Tracy Frydberg

Remembering the Holocaust to find resilience in October 7 and its aftermath

This International Holocaust Remembrance Day, we can find strength in survivors’ testimonies and harness it as an inherited gift to navigate this period.

Remembering the Holocaust takes on new meaning following October 7, a day which brought every living Jew back into a shocking yet shared low point in the collective Jewish story. This moment marks the lowest ongoing period of the Jewish people since the Holocaust. It follows one of the perceivably greatest times to be a Jew with a thriving Jewish nation-state and Diaspora. 

 All of us are looking for signs of Hope. It is only with Hope that the modes of strength and resilience that sustained the Jewish people through time can be identified and exercised.

This International Holocaust Remembrance Day, we can find this hope by listening to Holocaust survivors’ testimonies.

Those amongst us with the strongest, most practiced muscles of resilience are our remaining survivors. Their experiences live on in the stories of second and third generations, and the collective Jewish memory. Taking in Holocaust testimony in this period can be an active exercise to find comfort and identify elements of resilience that we can choose to harness as our own. 

These elements lie within Jewish individuals and communities. The Jewish people received not only trauma from the Holocaust but also inherited gifts of resilience embedded in the stories of survivors. Their testimonies are lessons not only on the horrors of the Holocaust and the need to ensure “Never Again”; they hold frameworks for how to bring about the light within sustained and chaotic darkness. 

Hope is born out of narrative – How we tell our story. The narrative of the Jewish people is one of rising and falling and rising again. Every fall comes with the hope that the next rise will be higher than the previous one. It is this intentional telling of the story that holds the secret to the Jewish people’s resilience. The story weaves through our traditions, beliefs, text, language, community, and culture. 

Understanding today’s story within the Jewish Timeline that stretches across time and space provides a certain clarity and confidence. It places this moment within, what Psychologist Dr. Marshall Duke calls, “Our Grand Narrative.”

“An event, such as the war, the Holocaust, or going back even as far as Egypt  are all placed in a grand narrative, which is an oscillating narrative. It’s important that the trauma that might exist in any one place is seen as attachable to that place,” Duke explained at a recent webinar on narrating the Holocaust in a post-October 7 world.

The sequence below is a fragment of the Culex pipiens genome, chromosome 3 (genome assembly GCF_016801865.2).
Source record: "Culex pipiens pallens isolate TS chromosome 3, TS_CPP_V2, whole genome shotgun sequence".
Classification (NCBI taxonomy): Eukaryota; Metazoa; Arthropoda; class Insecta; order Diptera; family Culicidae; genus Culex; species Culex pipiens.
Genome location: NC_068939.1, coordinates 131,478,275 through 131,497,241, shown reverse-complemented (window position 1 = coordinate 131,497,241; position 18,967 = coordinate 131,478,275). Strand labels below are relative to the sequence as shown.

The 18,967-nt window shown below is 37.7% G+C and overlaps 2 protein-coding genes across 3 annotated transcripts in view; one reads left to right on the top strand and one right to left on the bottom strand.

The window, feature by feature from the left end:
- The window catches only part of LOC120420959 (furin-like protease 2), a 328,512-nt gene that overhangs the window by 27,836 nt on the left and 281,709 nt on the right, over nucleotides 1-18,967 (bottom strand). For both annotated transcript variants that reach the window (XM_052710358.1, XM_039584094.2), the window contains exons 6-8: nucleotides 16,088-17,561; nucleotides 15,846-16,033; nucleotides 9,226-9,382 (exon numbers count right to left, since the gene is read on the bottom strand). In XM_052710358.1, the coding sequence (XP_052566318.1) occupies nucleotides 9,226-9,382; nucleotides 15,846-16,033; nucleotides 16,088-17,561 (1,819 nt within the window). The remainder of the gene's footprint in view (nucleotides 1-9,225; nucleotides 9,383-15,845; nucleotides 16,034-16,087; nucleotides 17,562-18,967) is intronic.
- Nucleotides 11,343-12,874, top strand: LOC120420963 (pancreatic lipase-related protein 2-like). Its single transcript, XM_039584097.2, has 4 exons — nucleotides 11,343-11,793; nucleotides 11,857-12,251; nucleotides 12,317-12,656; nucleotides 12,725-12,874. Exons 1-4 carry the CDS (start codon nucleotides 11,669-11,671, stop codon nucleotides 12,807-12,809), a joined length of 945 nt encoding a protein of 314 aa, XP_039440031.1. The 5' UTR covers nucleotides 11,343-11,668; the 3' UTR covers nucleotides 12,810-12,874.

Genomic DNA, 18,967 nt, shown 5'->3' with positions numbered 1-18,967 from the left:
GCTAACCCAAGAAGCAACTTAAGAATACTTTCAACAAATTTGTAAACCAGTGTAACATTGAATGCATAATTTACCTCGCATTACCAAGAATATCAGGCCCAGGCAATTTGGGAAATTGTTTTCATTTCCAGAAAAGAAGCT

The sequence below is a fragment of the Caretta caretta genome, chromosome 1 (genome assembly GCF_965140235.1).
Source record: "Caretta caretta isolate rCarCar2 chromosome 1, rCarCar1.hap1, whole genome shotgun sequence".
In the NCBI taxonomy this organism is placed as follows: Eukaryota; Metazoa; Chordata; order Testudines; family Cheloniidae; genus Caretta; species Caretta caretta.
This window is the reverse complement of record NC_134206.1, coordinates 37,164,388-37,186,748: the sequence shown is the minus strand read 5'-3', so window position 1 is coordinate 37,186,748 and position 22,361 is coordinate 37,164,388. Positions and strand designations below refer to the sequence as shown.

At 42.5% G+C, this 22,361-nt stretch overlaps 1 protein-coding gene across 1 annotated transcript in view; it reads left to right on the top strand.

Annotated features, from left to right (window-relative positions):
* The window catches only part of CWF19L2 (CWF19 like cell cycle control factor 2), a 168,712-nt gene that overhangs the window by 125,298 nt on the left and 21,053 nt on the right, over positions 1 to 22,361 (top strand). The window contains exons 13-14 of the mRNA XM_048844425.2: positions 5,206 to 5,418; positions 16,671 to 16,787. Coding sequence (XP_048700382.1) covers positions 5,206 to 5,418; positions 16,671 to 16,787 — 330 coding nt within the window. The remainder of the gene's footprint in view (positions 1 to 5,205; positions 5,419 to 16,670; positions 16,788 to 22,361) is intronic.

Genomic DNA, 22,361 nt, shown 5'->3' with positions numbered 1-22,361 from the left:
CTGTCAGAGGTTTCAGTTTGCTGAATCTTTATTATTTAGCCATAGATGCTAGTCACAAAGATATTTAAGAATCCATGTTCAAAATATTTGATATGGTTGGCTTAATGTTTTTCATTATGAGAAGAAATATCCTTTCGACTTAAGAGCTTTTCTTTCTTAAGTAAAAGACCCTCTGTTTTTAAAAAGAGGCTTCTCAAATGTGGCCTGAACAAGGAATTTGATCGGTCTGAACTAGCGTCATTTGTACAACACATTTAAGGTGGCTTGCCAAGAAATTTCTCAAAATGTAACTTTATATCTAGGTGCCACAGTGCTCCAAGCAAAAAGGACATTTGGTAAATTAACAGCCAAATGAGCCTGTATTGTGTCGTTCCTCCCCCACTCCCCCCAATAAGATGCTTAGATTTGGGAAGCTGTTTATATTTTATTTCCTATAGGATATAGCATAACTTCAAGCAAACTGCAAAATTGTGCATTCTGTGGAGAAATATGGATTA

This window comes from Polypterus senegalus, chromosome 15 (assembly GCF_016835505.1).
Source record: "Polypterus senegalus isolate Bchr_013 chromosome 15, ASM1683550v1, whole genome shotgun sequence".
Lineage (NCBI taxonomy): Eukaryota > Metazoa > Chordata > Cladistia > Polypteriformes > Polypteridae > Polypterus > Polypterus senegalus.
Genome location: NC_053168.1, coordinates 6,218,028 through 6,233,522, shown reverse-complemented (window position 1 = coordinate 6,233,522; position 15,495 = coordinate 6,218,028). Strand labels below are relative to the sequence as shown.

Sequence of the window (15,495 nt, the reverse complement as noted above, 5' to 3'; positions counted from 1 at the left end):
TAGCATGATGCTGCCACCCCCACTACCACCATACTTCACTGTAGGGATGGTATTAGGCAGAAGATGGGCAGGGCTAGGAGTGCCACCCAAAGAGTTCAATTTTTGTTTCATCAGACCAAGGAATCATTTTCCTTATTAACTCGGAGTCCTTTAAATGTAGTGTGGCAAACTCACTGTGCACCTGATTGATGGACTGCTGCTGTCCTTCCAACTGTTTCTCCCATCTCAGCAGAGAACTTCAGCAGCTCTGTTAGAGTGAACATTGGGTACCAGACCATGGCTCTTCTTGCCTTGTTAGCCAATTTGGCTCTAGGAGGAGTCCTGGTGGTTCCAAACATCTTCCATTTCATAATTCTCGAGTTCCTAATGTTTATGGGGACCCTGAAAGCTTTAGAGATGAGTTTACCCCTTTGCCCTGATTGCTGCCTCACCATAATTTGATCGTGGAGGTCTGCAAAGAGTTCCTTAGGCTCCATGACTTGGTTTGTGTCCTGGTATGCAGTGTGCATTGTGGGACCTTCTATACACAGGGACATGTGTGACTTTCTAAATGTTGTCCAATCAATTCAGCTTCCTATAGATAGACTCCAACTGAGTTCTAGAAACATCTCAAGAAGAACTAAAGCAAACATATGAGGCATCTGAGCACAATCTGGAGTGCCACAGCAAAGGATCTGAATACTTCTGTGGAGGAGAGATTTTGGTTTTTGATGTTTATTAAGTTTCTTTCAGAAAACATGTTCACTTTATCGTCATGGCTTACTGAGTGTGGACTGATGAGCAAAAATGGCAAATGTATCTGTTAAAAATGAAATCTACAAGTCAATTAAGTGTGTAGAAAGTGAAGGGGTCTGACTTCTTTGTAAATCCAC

Telling this kind of narrative brings not only coherence, it creates strength and resilience within and after a crisis, said Psychologist Dr. Robyn Fivush, Duke’s colleague and research partner at Emory University. 

According to Fivush, connecting this period to the Holocaust brings to the surface the idea that,  “We are survivors. We have faced challenges and struggles and horrendous things, but we are survivors because we keep going, we share, we support each other. We love each other. We’re there for each other.”

While much is uncertain and out of our hands, this is a narrative for anyone to practice. And International Holocaust Remembrance Day creates an opportunity to do so in community. 

In this spirit, we put together a Hope Kit Zikaron BaSalon as a guide to navigate the collective processing of the October 7 tragedy and its aftermath and find hope within it.  This guide is based on Zikaron BaSalon’s unique methodology and the research and insights of both Duke and Fivush. It intends to foster a shared sense of narrative, community, and vision for the future. While perhaps not intuitive, participants are meant to walk away with a kind of intentionally practiced hope that identifies the resilience and strength in all of us to be used in the days to come.

Each of us has a story to share from this period.

As Fivush guided, “There isn’t a story to be told, or the story to be told [today] or ‘The Day After.’  It’s a process.”

“But the stories won’t die.  We know this from the Jewish tradition. We still have the stories and those stories define who we are. And we are strong.”

This International Holocaust Remembrance Day, join us in telling this story. 

This piece was co-authored by Sharon Buenos. Buenos serves as the Global Director of Zikaron BaSalon. She is passionately dedicated to Holocaust education and preserving survivors’ testimonies for future generations.

January 27th marks International Holocaust Remembrance Day. Jewish communities and individuals around the world are invited to host their gatherings using the Zikaron BaSalon Hope Kit, a collaboration between Zikaron Basalon and the Tisch Center for Jewish Dialogue of ANU: Museum of the Jewish People.

About the Author
Frydberg is the director of the Tisch Center for Jewish Dialogue at the ANU Museum. She is a former adviser to two ministers of diaspora affairs.
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